30th June 2017
Hope Powell: ‘You must educate and evolve to survive as a coach’
The importance of education for aspiring sports coaches isn’t lost on former England Women’s manager Hope Powell.
Powell, who also led Team GB at the London 2012 Olympics, said: “I think formal education in terms of coaching is really important. It skills you in the knowledge of the game and it keeps you abreast of current affairs in football.”
Speaking exclusively to UCFB, she added: “The game changes all the time and part of the education process helps you adapt to those changes. For me, alongside experience, getting those formal qualifications are really important.”
Powell spent most of her playing career with the Millwall Lionesses, and earned over 60 caps for England, including playing in a European final for her country as a 17-year-old. It’s her time as England manager though where she made her name, where she led the nation to two world cup quarter finals, and a European final in 2009.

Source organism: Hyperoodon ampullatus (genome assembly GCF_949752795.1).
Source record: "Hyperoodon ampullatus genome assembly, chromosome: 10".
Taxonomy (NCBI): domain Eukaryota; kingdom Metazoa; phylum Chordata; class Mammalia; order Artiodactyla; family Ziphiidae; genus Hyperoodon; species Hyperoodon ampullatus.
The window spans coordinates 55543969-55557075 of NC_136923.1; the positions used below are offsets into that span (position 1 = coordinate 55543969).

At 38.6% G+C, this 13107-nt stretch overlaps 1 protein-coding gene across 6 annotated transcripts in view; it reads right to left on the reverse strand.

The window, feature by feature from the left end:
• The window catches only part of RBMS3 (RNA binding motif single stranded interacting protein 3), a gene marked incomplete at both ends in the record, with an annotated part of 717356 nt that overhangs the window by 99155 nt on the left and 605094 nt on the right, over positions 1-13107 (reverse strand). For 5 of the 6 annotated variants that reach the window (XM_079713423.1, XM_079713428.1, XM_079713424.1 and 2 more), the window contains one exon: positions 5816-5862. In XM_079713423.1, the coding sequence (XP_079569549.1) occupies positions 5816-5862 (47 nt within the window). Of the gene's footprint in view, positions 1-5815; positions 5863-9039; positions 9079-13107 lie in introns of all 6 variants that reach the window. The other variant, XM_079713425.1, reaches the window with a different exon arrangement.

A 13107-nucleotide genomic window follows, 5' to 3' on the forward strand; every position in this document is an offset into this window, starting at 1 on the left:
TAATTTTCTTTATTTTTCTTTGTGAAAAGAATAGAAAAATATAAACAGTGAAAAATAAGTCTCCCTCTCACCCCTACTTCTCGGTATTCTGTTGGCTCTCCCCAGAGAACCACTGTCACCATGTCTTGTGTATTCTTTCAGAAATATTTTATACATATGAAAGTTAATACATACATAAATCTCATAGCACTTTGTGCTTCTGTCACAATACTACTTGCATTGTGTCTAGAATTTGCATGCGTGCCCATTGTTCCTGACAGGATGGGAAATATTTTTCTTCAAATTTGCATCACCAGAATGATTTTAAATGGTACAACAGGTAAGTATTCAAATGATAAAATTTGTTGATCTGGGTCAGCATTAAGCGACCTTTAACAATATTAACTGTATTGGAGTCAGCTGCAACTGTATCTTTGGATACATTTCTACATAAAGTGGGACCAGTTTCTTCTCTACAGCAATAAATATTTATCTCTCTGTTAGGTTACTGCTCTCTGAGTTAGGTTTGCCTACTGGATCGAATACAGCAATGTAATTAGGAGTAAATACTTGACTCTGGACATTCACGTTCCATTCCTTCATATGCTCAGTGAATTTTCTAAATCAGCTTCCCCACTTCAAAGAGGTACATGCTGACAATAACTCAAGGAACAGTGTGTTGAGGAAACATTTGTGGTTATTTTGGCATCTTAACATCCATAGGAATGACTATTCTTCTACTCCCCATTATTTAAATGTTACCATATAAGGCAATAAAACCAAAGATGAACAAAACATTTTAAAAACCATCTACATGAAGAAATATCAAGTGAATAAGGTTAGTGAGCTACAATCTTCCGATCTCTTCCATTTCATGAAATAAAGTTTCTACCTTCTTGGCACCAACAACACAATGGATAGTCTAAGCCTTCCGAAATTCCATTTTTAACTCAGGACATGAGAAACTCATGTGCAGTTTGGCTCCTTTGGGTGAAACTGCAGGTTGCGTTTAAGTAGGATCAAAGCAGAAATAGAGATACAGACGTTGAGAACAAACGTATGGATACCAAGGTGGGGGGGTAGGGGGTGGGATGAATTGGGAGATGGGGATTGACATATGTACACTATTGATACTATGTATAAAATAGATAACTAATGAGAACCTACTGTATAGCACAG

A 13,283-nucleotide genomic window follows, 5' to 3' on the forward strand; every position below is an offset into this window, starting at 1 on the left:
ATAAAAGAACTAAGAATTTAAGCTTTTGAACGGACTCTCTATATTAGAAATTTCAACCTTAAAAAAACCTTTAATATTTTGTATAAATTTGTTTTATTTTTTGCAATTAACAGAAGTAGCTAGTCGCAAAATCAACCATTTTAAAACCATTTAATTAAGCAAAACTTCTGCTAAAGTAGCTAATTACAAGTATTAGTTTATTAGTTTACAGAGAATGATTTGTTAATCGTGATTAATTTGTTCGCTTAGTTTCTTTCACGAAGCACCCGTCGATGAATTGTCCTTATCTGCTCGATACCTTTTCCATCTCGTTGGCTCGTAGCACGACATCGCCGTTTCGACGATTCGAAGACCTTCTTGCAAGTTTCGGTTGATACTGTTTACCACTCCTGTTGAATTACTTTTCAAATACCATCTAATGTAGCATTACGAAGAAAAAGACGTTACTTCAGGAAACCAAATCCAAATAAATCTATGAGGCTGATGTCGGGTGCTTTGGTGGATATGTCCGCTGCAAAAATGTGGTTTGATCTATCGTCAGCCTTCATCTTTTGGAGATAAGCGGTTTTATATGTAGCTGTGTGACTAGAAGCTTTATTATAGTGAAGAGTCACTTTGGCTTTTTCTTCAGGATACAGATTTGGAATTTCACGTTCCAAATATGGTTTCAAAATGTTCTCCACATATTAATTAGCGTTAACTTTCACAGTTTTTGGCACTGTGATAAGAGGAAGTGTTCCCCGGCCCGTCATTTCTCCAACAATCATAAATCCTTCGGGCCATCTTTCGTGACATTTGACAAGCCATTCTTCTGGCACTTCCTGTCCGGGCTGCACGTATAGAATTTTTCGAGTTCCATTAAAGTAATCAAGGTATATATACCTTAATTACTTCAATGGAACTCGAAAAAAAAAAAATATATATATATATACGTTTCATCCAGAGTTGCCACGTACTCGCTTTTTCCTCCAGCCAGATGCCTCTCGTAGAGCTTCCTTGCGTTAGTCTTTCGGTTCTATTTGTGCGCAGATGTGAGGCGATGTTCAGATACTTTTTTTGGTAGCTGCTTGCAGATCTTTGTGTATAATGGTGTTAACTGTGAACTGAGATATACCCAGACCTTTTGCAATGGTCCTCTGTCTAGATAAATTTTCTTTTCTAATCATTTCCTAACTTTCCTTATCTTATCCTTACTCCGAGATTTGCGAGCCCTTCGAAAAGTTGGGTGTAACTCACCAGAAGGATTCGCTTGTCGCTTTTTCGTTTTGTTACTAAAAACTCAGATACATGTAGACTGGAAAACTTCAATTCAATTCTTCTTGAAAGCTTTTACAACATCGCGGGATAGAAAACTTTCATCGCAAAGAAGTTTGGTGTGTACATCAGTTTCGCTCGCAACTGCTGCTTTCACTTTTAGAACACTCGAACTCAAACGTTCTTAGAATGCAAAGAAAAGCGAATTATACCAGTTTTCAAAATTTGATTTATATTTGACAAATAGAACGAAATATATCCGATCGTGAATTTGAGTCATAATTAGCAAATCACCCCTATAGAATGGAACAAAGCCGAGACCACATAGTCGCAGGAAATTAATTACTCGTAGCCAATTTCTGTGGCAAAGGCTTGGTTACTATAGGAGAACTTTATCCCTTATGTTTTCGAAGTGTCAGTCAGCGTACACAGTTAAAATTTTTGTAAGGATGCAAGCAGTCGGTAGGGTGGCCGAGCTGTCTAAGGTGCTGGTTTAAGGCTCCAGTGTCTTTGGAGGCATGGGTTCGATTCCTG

Stressing the importance of education, Powell is adamant that coaches continue to learn and adapt to their surroundings as their careers progress. She said: “The danger is that you get this qualification and then you assume that you’ve got all the knowledge and all the answers. The game evolves so you need to evolve with it.”
Powell added: “Whether you’ve got the pro-licence or not, it’s really important that you continue to learn. By continual learning you become better; you become better at your trade and you then become better at dealing with players.”
Powell became the first ever full time manager of the England Women’s team in 1998. Her persistence and consistent voice made sure the women’s game became properly funded and administered. There is no doubt the women’s game wouldn’t be where it is today if it wasn’t for Powell.
She admits though that the battle for women working in the game continues today. Powell said: “It’s a tough industry no matter whether you’re male or female, but I believe it’s harder for women. The assumption is that men are more knowledgeable on the game than women. If you’re a female trying to break into the industry as I did, I think it’s important to get qualified, get experience and don’t be deterred.”